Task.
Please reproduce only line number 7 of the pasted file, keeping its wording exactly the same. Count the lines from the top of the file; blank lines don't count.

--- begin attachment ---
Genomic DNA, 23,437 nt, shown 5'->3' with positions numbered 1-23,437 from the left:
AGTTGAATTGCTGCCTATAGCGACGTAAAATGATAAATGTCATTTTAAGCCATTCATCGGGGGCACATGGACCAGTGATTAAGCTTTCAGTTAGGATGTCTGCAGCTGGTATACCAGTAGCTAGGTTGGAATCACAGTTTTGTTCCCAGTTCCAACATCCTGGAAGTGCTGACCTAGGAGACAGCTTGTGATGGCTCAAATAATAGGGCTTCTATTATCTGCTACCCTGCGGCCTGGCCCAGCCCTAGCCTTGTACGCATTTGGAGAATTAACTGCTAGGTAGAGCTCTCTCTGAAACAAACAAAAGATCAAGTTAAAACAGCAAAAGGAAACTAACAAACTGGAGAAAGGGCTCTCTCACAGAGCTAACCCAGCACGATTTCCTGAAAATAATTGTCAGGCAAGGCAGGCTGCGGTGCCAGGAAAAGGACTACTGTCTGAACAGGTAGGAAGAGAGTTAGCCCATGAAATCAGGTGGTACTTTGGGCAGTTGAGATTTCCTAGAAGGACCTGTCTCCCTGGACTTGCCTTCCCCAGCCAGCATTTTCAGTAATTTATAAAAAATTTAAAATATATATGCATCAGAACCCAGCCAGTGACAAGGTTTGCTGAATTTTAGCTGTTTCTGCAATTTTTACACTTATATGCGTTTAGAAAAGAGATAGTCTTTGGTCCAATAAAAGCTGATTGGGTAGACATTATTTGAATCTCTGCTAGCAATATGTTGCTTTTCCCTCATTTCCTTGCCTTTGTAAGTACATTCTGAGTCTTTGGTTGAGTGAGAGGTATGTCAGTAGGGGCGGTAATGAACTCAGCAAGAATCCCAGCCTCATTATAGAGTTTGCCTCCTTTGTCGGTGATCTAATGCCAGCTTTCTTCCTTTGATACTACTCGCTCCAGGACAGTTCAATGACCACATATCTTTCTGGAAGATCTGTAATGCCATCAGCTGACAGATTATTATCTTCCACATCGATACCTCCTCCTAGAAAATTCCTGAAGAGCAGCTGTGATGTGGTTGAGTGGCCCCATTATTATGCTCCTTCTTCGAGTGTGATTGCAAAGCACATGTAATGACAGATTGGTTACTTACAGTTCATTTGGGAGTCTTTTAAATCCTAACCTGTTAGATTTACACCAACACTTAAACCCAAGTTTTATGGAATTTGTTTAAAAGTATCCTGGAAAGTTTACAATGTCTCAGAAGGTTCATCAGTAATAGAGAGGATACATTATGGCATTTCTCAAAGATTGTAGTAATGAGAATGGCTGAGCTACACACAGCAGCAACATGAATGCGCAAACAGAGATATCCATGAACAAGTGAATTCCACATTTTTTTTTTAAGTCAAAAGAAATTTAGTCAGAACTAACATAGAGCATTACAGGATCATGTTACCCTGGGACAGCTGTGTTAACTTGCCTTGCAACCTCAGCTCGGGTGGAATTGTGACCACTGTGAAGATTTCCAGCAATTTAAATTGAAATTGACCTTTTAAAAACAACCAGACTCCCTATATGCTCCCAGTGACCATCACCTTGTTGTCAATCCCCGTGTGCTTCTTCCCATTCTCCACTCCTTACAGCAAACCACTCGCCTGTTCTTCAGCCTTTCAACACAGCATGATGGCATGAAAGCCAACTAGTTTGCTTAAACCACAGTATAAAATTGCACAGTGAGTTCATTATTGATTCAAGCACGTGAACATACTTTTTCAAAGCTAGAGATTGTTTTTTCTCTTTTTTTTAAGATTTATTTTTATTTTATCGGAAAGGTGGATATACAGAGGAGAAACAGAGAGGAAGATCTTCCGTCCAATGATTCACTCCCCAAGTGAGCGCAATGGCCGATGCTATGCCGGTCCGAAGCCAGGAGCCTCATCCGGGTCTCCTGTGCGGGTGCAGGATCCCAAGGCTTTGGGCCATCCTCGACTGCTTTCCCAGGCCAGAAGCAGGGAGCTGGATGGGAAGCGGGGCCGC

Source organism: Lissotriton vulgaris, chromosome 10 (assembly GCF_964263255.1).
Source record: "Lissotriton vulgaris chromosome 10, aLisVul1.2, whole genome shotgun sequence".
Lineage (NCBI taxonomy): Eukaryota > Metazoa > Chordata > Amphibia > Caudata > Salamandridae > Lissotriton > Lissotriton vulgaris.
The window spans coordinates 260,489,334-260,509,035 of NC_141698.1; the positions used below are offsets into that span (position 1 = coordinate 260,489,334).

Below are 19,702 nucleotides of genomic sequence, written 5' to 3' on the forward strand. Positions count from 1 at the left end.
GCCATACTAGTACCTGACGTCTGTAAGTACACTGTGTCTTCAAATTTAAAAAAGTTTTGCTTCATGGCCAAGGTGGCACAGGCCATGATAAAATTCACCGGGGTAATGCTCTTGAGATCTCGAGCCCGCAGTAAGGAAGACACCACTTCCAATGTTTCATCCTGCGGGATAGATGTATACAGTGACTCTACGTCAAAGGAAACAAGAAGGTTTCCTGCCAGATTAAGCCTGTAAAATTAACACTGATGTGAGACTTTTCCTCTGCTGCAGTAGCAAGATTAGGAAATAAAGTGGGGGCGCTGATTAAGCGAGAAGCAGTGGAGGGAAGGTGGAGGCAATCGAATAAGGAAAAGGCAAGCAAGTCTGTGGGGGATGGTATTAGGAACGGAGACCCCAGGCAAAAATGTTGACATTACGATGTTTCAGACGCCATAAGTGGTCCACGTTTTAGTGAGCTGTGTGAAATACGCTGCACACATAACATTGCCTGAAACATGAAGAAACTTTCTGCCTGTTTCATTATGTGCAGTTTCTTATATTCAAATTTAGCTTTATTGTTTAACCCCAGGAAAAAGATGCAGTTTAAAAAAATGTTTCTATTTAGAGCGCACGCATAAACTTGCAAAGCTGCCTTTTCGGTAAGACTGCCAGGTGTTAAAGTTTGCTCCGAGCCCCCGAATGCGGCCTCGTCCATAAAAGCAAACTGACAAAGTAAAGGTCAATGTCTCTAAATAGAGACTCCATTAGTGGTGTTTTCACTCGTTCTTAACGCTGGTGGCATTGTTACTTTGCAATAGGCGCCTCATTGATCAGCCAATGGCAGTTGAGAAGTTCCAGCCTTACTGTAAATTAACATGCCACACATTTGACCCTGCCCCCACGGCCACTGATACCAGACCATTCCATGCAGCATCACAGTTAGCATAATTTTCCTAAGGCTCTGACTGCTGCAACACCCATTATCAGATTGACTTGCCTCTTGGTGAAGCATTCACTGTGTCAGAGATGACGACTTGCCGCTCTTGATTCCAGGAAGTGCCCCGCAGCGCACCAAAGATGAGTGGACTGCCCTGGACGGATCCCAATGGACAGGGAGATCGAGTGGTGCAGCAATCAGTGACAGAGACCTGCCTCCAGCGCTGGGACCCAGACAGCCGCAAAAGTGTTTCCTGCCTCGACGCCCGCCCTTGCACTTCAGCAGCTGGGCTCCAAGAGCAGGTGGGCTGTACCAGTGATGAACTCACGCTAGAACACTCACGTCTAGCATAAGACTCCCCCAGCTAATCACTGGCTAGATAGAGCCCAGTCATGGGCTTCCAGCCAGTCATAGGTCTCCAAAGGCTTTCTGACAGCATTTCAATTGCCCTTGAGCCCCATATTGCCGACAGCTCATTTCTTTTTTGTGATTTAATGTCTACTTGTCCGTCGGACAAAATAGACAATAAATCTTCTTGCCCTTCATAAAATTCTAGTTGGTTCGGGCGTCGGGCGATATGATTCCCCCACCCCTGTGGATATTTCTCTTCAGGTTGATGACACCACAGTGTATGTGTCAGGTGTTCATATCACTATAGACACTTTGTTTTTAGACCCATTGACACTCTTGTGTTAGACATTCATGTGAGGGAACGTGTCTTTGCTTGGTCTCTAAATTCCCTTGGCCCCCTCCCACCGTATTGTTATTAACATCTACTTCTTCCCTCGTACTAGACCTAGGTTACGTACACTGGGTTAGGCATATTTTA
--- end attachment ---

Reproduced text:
Below are 19,702 nucleotides of genomic sequence, written 5' to 3' on the forward strand. Positions count from 1 at the left end.